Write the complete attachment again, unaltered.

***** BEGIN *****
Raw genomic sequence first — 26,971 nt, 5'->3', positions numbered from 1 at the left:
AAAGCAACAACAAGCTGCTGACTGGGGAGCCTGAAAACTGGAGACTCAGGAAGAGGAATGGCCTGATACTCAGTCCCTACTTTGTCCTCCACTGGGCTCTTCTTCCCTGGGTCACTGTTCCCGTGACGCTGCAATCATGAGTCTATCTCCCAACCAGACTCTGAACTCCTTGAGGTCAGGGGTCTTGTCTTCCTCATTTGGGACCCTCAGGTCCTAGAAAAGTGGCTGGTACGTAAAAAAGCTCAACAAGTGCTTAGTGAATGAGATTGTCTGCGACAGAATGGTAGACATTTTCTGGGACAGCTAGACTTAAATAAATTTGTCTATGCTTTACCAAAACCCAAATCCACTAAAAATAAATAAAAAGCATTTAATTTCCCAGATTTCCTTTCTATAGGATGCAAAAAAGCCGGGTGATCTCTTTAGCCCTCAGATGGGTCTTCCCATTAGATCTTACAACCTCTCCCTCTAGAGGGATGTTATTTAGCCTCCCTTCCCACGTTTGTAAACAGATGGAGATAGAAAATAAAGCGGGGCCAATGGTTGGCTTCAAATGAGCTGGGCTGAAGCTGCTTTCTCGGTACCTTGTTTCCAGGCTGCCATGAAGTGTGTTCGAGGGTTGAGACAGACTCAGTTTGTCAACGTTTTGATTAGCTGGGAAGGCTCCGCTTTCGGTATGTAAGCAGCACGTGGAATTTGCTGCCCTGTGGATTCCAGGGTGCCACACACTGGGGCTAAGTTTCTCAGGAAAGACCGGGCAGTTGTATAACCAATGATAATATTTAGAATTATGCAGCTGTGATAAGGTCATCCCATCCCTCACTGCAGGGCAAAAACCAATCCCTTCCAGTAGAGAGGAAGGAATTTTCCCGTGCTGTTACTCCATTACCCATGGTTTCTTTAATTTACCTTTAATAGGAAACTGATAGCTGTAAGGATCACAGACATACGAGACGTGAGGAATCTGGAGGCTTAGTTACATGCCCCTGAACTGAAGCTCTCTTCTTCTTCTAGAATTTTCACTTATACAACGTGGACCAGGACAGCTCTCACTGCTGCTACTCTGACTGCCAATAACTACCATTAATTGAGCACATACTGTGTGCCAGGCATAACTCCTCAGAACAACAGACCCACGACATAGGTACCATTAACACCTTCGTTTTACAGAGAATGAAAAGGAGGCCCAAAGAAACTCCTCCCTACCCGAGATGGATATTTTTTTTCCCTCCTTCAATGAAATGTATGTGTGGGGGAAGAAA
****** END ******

Raw genomic sequence first — 26,971 nt, 5'->3', positions numbered from 1 at the left:
AAAGCAACAACAAGCTGCTGACTGGGGAGCCTGAAAACTGGAGACTCAGGAAGAGGAATGGCCTGATACTCAGTCCCTACTTTGTCCTCCACTGGGCTCTTCTTCCCTGGGTCACTGTTCCCGTGACGCTGCAATCATGAGTCTATCTCCCAACCAGACTCTGAACTCCTTGAGGTCAGGGGTCTTGTCTTCCTCATTTGGGACCCTCAGGTCCTAGAAAAGTGGCTGGTACGTAAAAAAGCTCAACAAGTGCTTAGTGAATGAGATTGTCTGCGACAGAATGGTAGACATTTTCTGGGACAGCTAGACTTAAATAAATTTGTCTATGCTTTACCAAAACCCAAATCCACTAAAAATAAATAAAAAGCATTTAATTTCCCAGATTTCCTTTCTATAGGATGCAAAAAAGCCGGGTGATCTCTTTAGCCCTCAGATGGGTCTTCCCATTAGATCTTACAACCTCTCCCTCTAGAGGGATGTTATTTAGCCTCCCTTCCCACGTTTGTAAACAGATGGAGATAGAAAATAAAGCGGGGCCAATGGTTGGCTTCAAATGAGCTGGGCTGAAGCTGCTTTCTCGGTACCTTGTTTCCAGGCTGCCATGAAGTGTGTTCGAGGGTTGAGACAGACTCAGTTTGTCAACGTTTTGATTAGCTGGGAAGGCTCCGCTTTCGGTATGTAAGCAGCACGTGGAATTTGCTGCCCTGTGGATTCCAGGGTGCCACACACTGGGGCTAAGTTTCTCAGGAAAGACCGGGCAGTTGTATAACCAATGATAATATTTAGAATTATGCAGCTGTGATAAGGTCATCCCATCCCTCACTGCAGGGCAAAAACCAATCCCTTCCAGTAGAGAGGAAGGAATTTTCCCGTGCTGTTACTCCATTACCCATGGTTTCTTTAATTTACCTTTAATAGGAAACTGATAGCTGTAAGGATCACAGACATACGAGACGTGAGGAATCTGGAGGCTTAGTTACATGCCCCTGAACTGAAGCTCTCTTCTTCTTCTAGAATTTTCACTTATACAACGTGGACCAGGACAGCTCTCACTGCTGCTACTCTGACTGCCAATAACTACCATTAATTGAGCACATACTGTGTGCCAGGCATAACTCCTCAGAACAACAGACCCACGACATAGGTACCATTAACACCTTCGTTTTACAGAGAATGAAAAGGAGGCCCAAAGAAACTCCTCCCTACCCGAGATGGATATTTTTTTTCCCTCCTTCAATGAAATGTATGTGTGGGGGAAGAAA